A public lecture and performance by Julianne Baird, Distinguished Professor, Rutgers University and Internationally Acclaimed Early Music Scholar-Performer.
What can we learn from Shakespeare’s use of music and from musical references in his plays? In this lecture-performance, renowned soprano Julianne Baird will discuss and perform music from Elizabethan and Jacobean times conceived for performance in the plays of the great Bard. William Shakespeare alludes to or includes the texts of well over 160 songs in his plays.
Music in Shakespeare’s time ran the gamut of lute songs by the famous contrapuntalist, John Dowland, madrigals and fa la’s (ballets) by Morely and, of course, the great polyphonies and verse anthems by William Byrd. But extant Elizabethan and Jacobean theatre music is much more simple and vivid, often almost ballad-like in style and the playwright seems to have had a genuine fondness for honest English popular and traditional songs. The poignancy of having Desdemona sing the Willow Song in her fatal hour shows his full commitment to music’s emotional power.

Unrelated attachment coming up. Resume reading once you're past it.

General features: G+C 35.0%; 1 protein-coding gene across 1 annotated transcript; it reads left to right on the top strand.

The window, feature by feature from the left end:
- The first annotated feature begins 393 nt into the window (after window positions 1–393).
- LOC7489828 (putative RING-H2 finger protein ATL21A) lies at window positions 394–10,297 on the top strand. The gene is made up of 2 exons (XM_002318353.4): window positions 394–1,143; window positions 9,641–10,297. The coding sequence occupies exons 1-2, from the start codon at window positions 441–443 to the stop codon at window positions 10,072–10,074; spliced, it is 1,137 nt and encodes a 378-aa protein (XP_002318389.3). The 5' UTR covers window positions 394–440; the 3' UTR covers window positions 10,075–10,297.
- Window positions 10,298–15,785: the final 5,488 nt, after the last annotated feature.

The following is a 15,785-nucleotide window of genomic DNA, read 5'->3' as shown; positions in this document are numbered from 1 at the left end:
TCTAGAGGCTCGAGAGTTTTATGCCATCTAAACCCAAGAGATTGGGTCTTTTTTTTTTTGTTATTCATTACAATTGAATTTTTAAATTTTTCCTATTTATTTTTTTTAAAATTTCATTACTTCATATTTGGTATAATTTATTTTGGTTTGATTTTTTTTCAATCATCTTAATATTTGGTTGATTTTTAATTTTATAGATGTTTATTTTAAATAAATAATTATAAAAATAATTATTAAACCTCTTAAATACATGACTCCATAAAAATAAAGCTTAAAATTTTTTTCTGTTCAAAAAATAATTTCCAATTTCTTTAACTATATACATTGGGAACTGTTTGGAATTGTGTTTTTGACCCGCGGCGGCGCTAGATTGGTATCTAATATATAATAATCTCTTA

The audience of Shakespeare’s time would have expected each drama to have included at least one song per play, (with the exception of tragedies which usually contained only the heraldic and militaristic sounds of trumpets and drums.)
Not only are the musical references far more numerous, but Shakespeare defied this orthodoxy and wrote poetry for the tragedies which movingly uses musical reference as dramatic device.
Among the Elizabethan pieces performed at the lecture-recital will be “The Willow Song”, “Farewell Dear Heart” “O Mistriss Mine”, and “Ah Robyn, Gentil Robyn.” A number of pieces written for the Jacobean revivals of Shakespeare’s plays composers John Wilson and Robert Johnson will also be discussed and performed.
Cost: free, however RSVP is essential to [email protected]
or 6488 1340.